This can be a very dangerous condition, especially when you can’t feel minor cuts and injuries. There have been numerous cases where patients of sensory neuropathy had broken bones that went unnoticed. As a result, the bone heals abnormally causing a deformity known as charcot joint.
b) Motor Neuropathy
This is a type of neuropathy that affects those nerves which monitor the conscious movement of your muscles. Since these nerves directly control movement, any damage, injury or malfunction results in weakness of the affected muscles.
This means that the motor nerves are unable to receive messages from the brain which can lead to symptoms such as:
- General muscle weakness
- Total loss of specific motor skills
- Twitches and cramps in muscles
- Muscle wastage due to lack of inactivity
c) Autonomic Neuropathy
This is without question the most brutal type of neuropathy of them all. See, autonomic neuropathy affects the nerves that regulate and control the involuntary functions of the body. These include nerves that regulate bowel control, stomach emptying, digestion, sexual activity, respiration, and even the heartbeat.
Considering that we didn’t even have control of these functions in the first place, you can imagine how devastating the condition can be. Autonomic neuropathy usually presents itself with the following symptoms:
- Gastro-paresis where food can’t move through your digestive system efficiently causing constipation, bloating or diarrhea
- Involuntary loss of bladder control causing incontinence
- Irregular heartbeat and palpitations
- Issues with sweating and cooling mechanisms
- Impotence and inability to perform sexual activities
2. Classification According To Nerve Location
d) Cranial Neuropathy
This type of neuropathy occurs when any of the twelve nerves that exit directly from the brain are damaged. Two of the primary forms of cranial neuropathy include optic and auditory neuropathy. Optic neuropathy is where the nerves that transmit visual signals to the brain are damaged.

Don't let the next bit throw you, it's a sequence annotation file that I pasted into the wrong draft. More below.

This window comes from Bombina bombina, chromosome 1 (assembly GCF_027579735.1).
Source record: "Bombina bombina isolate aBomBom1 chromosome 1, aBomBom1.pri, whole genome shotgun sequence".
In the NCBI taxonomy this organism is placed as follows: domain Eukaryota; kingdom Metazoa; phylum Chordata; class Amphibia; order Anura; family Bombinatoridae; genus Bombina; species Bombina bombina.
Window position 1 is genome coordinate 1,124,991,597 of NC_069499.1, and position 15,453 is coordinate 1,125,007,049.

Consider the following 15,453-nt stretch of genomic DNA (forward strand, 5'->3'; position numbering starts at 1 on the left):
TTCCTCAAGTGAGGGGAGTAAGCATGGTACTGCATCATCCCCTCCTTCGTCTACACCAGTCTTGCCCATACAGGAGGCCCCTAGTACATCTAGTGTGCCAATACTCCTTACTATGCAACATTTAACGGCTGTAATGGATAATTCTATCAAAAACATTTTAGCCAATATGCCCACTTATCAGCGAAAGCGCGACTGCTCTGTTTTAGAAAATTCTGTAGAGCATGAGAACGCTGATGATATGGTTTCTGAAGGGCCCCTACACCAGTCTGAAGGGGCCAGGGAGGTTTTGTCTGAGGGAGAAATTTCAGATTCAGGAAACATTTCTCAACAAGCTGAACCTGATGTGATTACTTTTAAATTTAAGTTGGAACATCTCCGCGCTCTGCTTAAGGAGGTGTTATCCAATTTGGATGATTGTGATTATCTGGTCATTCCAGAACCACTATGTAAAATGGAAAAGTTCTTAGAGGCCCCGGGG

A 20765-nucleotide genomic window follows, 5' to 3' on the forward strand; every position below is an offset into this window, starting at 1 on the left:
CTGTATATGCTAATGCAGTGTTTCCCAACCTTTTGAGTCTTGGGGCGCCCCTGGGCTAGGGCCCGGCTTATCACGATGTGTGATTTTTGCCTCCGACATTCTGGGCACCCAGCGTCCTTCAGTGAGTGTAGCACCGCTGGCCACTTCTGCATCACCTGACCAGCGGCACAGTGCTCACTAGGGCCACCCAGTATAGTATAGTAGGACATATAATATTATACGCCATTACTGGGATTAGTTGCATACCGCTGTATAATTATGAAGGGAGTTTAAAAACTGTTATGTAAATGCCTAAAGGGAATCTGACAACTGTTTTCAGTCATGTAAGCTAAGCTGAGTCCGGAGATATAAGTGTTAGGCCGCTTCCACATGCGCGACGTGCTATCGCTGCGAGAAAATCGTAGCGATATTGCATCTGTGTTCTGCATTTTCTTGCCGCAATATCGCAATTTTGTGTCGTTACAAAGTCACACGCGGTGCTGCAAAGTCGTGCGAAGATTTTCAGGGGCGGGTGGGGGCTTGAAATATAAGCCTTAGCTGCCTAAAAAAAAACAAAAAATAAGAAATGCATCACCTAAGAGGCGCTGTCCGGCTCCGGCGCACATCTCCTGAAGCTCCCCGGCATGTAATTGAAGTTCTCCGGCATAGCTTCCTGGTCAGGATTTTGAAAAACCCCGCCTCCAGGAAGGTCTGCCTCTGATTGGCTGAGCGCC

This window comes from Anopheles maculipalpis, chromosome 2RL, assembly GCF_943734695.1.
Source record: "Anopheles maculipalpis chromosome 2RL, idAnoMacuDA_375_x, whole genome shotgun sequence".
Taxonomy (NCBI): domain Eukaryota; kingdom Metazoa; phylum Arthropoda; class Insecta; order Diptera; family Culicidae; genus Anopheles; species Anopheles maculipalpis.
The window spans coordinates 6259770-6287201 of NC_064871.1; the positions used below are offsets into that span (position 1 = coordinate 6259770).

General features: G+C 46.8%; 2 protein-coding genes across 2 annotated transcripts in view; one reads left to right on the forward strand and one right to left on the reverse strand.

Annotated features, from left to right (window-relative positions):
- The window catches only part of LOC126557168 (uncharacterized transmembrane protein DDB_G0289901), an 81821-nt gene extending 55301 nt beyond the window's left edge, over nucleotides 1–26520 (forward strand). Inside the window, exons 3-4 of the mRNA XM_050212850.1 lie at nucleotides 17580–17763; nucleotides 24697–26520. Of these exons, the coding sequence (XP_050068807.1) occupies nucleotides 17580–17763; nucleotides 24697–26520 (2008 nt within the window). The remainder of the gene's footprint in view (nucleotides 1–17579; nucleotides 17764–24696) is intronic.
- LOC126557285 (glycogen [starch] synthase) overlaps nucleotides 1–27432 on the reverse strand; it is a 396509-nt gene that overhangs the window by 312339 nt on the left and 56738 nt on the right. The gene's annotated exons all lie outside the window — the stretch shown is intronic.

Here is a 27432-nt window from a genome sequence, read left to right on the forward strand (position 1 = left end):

Auditory neuropathy affects the nerves that carry sound signals from the inner ear to the brain. As you would expect, the main symptoms of cranial neuropathy include losing or diminishing sight, sound, taste, smell among other senses.
e) Peripheral Neuropathy
This is by far the most common type of neuropathy that affects approximately 20 to 30 million people in the US alone. Peripheral neuropathy refers to a problem with your body’s peripheral nerves which are responsible for transmitting messages from the central nervous system and spinal cord to the brain and rest of the body.
What makes this particular type so rampant is that not only can it affect the sensory, motor and autonomic nerves, but it can also pick out a set of nerves or even one single unlucky nerve to attack. This means that it can impact a broad range of different areas in totally different ways.
As a result, peripheral neuropathy is a phenomenon all on its own that deserves more than a quick mention. But before we get to the types of peripheral neuropathies out there, I have to really drive in how serious this condition can get.
I’m sorry if it gets tough and emotional along the way; but having seen its effects first hand, you’ll understand why I have to do this.
Types, Symptoms And Effects Of Peripheral Neuropathy
If you’ve been diagnosed with peripheral neuropathy, there’s only two ways about it and only one ending. It’s either chronic peripheral neuropathy which starts out slow and subtle and progresses slowly but surely, or acute peripheral neuropathy that seems to come out of nowhere with sudden onset, rapid progress, and even more gradual resolution.
Depending on whether it affects the motor, sensory and autonomic nerves, you could be looking at a very long and intimidating list of symptoms such as: incredibly painful cramps, muscle twitching, changes in the hair, nails and skin, muscle loss and weakness, bone degeneration, impaired balance, loss of coordination, numbness to touch, loss of pain reception, reduced sensitivity to temperature, extreme sensitivity to non-painful stimuli, spontaneous burning, itching, tingling or pins and needles.